Memorably mediated music immersions:

Earl King – R&B Songwriter/Guitarist

Screen Shot 2015-06-14 at 8.10.12 PMEarl’s been covered by The Meters, Motown, Professor Longhair and Robert Palmer. Here he plays Jimi Hendrix’s fusion of his “Come On Pts 1 & 2.” We spent the next hour in the Sea-Saint Studios parking lot swapping tales. Earl said, “you’re giving me so many ideas, I’ve got to go home and write some of this sh*t down!” 

0:50 (Sea-Saint Studios, New Orleans, LA – 4/96) – Video

Allen Toussaint – Pianist/Writer/Producer

Allen Toussaint’s songs have been covered by The Rolling Stones and The Who. In this clip from my second interview with Allen, he defines “funk” and compares songwriting to fitting suits for Aaron Neville and Lee Dorsey ‘in a spiritual sense.’ He once said to me “Camera is your forte” and asked me to make his website. THERE’s 1996 deep bio DJ’ed by Johnny Harper laid bare his Rock Hall of Fame credentials. He was in by 1998.

4:15 (Yoshi’s, Berkeley, CA – 6/96)

 Will Bernard – Jazz Guitarist/Bandleader

Will_Bernard_dbaWill Bernard has earned Grammy noms both solo and with T.J. Kirk. He jams widely with John Modeski, Robert Walter and Stanton Moore. Will insisted I throw some producer dance moves (like Jerry Wexler on Wilson Pickett’s In The Midnight Hour) to cut the Raw Music theme song 5 years after this basement tape.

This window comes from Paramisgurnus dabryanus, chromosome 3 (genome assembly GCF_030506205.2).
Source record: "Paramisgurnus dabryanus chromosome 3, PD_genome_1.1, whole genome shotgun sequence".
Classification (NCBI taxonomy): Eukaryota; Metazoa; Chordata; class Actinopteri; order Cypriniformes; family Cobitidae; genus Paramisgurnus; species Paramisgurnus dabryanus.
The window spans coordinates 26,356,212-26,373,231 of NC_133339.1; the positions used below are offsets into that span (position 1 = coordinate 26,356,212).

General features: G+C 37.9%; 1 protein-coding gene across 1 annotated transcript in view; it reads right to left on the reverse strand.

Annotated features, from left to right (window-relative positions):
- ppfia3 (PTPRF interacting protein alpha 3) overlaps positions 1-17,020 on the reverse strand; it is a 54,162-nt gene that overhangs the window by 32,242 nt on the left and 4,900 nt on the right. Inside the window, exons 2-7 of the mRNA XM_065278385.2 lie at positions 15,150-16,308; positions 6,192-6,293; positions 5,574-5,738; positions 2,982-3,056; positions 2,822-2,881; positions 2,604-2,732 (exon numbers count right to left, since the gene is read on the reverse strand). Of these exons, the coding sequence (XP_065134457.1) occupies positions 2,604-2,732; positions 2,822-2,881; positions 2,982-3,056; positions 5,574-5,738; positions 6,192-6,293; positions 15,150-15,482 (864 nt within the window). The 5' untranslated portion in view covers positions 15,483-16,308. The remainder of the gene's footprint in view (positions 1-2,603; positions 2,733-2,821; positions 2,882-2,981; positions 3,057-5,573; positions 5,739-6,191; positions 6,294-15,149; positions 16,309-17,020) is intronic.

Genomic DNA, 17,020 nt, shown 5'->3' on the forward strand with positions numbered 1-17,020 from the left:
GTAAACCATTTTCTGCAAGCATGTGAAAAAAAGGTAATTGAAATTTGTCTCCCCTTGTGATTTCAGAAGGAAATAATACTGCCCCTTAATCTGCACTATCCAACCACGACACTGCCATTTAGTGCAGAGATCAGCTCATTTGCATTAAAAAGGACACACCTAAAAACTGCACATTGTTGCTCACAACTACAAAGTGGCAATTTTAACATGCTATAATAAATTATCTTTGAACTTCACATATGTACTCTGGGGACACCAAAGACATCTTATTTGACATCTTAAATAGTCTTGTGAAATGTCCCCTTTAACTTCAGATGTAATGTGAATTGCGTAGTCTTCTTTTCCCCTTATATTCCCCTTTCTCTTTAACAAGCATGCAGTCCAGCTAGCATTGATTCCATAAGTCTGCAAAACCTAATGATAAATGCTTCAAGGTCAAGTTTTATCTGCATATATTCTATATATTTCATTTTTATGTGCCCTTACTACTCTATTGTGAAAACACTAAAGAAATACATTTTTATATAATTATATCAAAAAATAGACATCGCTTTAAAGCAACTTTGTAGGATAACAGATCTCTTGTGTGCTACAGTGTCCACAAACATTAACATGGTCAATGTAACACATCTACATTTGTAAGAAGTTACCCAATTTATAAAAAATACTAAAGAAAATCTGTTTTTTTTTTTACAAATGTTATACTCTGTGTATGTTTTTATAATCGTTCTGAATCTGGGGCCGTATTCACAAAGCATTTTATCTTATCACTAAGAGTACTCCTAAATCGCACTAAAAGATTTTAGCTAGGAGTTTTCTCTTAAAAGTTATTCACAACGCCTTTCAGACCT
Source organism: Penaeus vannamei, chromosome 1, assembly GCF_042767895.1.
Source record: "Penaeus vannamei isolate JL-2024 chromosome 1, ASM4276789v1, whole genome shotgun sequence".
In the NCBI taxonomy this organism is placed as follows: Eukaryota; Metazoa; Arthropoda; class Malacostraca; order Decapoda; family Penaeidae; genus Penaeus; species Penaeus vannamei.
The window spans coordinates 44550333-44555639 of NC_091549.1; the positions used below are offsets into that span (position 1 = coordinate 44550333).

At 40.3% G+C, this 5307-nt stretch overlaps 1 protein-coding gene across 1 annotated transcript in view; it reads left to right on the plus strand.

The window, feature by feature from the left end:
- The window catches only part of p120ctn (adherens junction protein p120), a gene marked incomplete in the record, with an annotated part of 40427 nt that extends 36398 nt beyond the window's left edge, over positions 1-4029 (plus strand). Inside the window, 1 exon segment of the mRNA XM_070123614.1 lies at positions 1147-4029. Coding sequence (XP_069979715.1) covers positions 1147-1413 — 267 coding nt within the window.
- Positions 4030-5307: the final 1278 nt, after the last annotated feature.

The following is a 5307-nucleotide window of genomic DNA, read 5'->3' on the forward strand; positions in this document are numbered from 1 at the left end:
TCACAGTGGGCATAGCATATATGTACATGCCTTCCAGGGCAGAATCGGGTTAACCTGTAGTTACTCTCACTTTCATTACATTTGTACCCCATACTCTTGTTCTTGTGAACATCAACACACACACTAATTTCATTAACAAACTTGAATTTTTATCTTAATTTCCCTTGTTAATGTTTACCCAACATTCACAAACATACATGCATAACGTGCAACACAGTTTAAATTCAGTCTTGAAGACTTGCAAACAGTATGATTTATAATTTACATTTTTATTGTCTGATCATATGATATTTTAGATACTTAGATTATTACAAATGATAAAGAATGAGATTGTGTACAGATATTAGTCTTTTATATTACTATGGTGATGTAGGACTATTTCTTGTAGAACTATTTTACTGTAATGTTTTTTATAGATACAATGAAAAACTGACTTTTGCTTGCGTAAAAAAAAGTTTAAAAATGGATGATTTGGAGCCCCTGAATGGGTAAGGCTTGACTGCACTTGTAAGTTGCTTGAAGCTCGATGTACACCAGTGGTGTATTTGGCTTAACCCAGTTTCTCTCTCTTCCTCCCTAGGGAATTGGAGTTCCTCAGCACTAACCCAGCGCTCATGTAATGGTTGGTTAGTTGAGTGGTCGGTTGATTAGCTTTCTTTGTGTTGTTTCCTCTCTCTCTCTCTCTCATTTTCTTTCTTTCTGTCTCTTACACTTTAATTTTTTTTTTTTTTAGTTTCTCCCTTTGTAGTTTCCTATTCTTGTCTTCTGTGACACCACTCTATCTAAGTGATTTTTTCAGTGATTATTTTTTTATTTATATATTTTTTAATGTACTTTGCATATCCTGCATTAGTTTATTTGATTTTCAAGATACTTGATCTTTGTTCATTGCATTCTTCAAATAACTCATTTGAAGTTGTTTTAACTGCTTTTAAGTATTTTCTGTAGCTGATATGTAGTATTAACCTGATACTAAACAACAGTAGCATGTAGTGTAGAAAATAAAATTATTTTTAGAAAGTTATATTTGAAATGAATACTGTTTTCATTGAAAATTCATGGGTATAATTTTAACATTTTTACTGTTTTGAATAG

6:10 (Berkeley, CA – 10/98)

Steve Barrow – Ace Mod & Reggae Maestro

artikel3-11805-org Rough Guide to Reggae author on the genre’s origin in late ’60’s Kingston recorded at his house in East London. Steve supervises Hot Pot re-issues, following his work with the Blood & Fire, Trojan and Island labels. I later caught his superb traveling B&F Sound System at The Independent in SF. An original Mod as featured in 2015’s Rats to Rudeboys. Respect! 

3:31 (Forest Gate, UK – 12/98)

Jerry Wexler – Coined “R&B”

20120625-153551-324x250Jerry saw Jazz Age shows in Harlem as a kid and later comprised one third of Atlantic Records. Known for getting the best out of Aretha Franklin, Bob Dylan and Ray Charles, the then-nonagenerian describes music in the long view. His method: getting players to play “truthfully, in time, in tune, simply and with a deep blues feeling.” 

5:14 (Miami, FL – 7/97)

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